Press enter after choosing selection

UMS Concert Program, Thursday Apr. 16 To 26: University Musical Society: Winter 2009 - Thursday Apr. 16 To 26 --

Download PDF
Rights Held By
University Musical Society
OCR Text

Season: Winter 09
University Of Michigan, Ann Arbor

university musical society
Winter 09 University of Michigan Ann Arbor 2 Letters from the Presidents 5 Letter from the Chair
JMSLeadership 7 UMS Corporate and Foundation Leaders 14 UMS Board of DirectorsNational Council SenateAdvisory Committee 15 UMS StaffCorporate Council Teacher Advisory Committee
UMSlnfo 17 General Information 19 UMS Tickets
MSAnnals 21 UMS History 22 UMS Venues and Burton Memorial Tower
Event Program 24 Your Event Program Book follows page 24
UMSExperience 27 UMS Education and Community Engagement Programs 34 UMS Student Programs
UMSSupport 37 Corporate Sponsorship and Advertising 37 Individual Donations P 39 UMS Volunteers 41 Annual Fund Support 45 Endowment Fund Support 48 UMS AdvertisersMember Organizations
Cpver: (R-L) Compagnie Marie Chouinard (photo: Michael Slobodian), Lorin Maazel and the New York Philharmonic (Chris Lee), Wynton Marsalis (Clay McBride), Batsheva Dance Company, Julia Fischer, Hill Auditorium audience (Spencer & Wycoff)

Welcome to this University Musical Society (UMS) performance. We at the University of Michigan are proud of UMS and of the world-class artists and ensembles that it brings each season to the University and southeast Michigan. As UMS marks its 130th continuous season, making it the oldest university-related presenter in the United States, we are also cele?brating the outstanding educational programs it offers to people of all ages and the new works in dance, theater, and music it commissions.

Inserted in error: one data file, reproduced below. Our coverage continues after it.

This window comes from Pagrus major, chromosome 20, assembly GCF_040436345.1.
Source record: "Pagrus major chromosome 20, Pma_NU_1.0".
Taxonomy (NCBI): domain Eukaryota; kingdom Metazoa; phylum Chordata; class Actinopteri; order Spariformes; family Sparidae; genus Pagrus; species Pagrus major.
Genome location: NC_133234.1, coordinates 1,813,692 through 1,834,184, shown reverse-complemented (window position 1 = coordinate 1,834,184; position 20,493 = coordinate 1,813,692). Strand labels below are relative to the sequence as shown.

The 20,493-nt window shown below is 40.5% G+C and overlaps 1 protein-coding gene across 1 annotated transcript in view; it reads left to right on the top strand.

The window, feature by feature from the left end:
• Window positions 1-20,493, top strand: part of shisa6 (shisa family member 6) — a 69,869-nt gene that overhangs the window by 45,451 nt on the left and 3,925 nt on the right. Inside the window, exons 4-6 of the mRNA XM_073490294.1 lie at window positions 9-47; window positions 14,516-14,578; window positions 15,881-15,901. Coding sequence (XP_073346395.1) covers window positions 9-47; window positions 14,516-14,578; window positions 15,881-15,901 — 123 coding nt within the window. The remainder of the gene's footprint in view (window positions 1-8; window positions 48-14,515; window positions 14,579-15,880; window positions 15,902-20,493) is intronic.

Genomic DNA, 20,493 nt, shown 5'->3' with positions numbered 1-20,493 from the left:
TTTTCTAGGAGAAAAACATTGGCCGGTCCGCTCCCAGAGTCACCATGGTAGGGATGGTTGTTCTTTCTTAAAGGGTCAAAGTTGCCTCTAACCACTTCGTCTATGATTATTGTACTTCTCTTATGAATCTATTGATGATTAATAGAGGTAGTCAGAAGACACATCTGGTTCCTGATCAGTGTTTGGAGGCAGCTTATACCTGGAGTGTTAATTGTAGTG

When I consider which UMS events best exemplify the melding of artistic performance and education, I point to the three-week residencies of the Royal Shakespeare Company (RSC) that we have enjoyed in 2001, 2003, and 2006, two of which were US exclusive presentations attracting audiences from 39 states and five countries.
I am pleased UMS has chosen to celebrate the partnership between the RSC, UMS, and U-M at this year's 14th Ford Honors Program. At the heart of this unique partnership has been the extraordinary artist-scholar relation?ship between the RSC's Olivier Award-winning Artistic Director Michael Boyd and U-M's beloved Professor Ralph Williams, both of whom will be honored at the program. This year's Ford Honors Program, usually held in May, will take place Saturday, January 24, 2009, so that students who have participated in the RSC residencies or who have had Professor Williams in class will be able to attend. Professor Williams will retire from U-M at the end of this academic year, and I hope you will join me at this very special event.
This UMS winter season also brings us multi-day performances combined with numerous educational opportunities when the New York Philharmonic visits on March 7 and 8, and when Yo-Yo Ma brings his Silk Road Project to campus March 13 and 14.
Audience members also have a chance to delve into the rich diversity of cultural expressions from the Arab world, as UMS completes its Performing Arts of the Arab World series this term. I encourage you to attend Gilgamesh in January, Aswat: Celebrating the Golden Age of Arab Music in March, and Mohammed Bennis and the Hmadcha Ensemble in April along with the educational programs surrounding them.